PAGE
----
The Wells and Wong Mysteries, starting with Murder Most Unladylike by Robin Stevens is one of my favourite series. Set in the 1930s, it mashes Agatha Christie mysteries with Enid Blyton boarding schools. In the first in the series, Daisy and Hazel set up a detective agency in their school to look for missing ties and suchlike, but then stumble across the body of the science mistress lying dead in the gym. Suddenly they have a real mystery to solve. A brilliant story, complete with boarding school rules and regulations, but also the twist of a murder to solve. Great gentle fun; if you haven’t discovered them yet, you’re in for a treat. Seek it here.

marsh road mysteries

The Marsh Road Mysteries, starting with Diamonds and Daggers by Elen Caldecott. This series, all set in the same street with the gang of children who live there is reminiscent of Emil and the Detectives simply because the setting is almost as much a part of the story as the mystery itself. Caldecott is a very skilful writer, and hops from head to head in the narrative, so that each child’s viewpoint is seen. The first book in the series tells the story of a missing diamond necklace – a famous actress comes to the local theatre, but when her necklace goes missing, the prime suspect is one of the local children’s dads. Piotr has to fight to find out who really did it to avoid being sent ‘home’ to Poland with his security guard Dad. Each character is well defined; and the readership will adore the familiar territory of friendships and loyalties as the series progresses. Compelling and really vibrant – a modern day Famous Five (but better!). Buy it here.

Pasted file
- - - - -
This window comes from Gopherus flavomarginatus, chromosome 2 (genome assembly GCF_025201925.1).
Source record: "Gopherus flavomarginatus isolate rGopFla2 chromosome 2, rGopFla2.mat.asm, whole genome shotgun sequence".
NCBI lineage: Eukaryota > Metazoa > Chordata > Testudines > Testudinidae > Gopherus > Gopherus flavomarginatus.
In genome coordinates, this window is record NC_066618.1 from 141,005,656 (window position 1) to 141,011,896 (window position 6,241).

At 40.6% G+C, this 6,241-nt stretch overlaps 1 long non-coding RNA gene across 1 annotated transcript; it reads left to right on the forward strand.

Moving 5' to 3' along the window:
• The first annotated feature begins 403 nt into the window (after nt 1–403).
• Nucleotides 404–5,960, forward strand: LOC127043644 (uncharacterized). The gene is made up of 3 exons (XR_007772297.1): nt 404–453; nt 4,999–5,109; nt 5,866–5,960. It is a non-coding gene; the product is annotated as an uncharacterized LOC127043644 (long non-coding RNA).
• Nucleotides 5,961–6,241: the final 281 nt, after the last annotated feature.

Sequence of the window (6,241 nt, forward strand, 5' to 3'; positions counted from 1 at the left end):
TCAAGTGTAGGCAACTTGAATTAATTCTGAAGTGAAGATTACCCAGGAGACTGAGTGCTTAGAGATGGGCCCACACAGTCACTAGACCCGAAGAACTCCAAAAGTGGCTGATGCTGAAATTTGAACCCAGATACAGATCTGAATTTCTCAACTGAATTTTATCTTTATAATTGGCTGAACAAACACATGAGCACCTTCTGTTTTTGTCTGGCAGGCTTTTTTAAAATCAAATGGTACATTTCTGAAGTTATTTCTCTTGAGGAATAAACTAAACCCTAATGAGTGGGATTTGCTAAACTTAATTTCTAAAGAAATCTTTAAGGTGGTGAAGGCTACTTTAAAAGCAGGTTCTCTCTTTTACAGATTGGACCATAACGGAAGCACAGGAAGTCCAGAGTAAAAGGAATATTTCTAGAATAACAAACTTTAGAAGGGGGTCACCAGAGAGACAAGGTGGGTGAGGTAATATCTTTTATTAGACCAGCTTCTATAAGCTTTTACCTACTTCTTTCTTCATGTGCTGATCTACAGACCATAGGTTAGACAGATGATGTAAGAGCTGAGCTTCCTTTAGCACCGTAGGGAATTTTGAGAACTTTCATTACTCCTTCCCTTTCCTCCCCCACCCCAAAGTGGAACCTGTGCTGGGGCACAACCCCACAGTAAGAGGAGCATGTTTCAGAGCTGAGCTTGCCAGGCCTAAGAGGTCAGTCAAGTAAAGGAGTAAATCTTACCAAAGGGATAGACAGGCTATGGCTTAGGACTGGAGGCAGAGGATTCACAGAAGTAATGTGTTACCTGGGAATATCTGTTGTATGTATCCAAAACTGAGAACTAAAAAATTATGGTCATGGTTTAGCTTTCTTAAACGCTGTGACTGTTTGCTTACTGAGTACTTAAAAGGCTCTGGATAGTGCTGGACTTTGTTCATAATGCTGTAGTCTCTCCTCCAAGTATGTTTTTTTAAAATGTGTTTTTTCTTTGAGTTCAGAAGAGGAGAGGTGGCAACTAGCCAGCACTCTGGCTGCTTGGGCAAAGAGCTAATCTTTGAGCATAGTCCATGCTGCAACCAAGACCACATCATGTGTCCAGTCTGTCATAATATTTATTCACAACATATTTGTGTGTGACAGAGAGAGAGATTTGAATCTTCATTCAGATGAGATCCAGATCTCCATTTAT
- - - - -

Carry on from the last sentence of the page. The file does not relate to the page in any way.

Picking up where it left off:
Mystery and Mayhem anthology
This is one I have featured before here, when Helen Moss kindly guest-posted. This is a sumptuous book of mini-mysteries from many of the authors featured today, so the reader can have a sample of small mysteries (which are easy to solve by the reader) and find out which author’s style they like. My favourite, The Mystery of the Green Room by Clementine Beauvais.

Try also Helen Moss, The Adventure Island and Secrets of the Tombs series, Lauren St John, The Laura Marlin Mysteries, and Katherine Woodfine, The Mystery of the Clockwork Sparrow.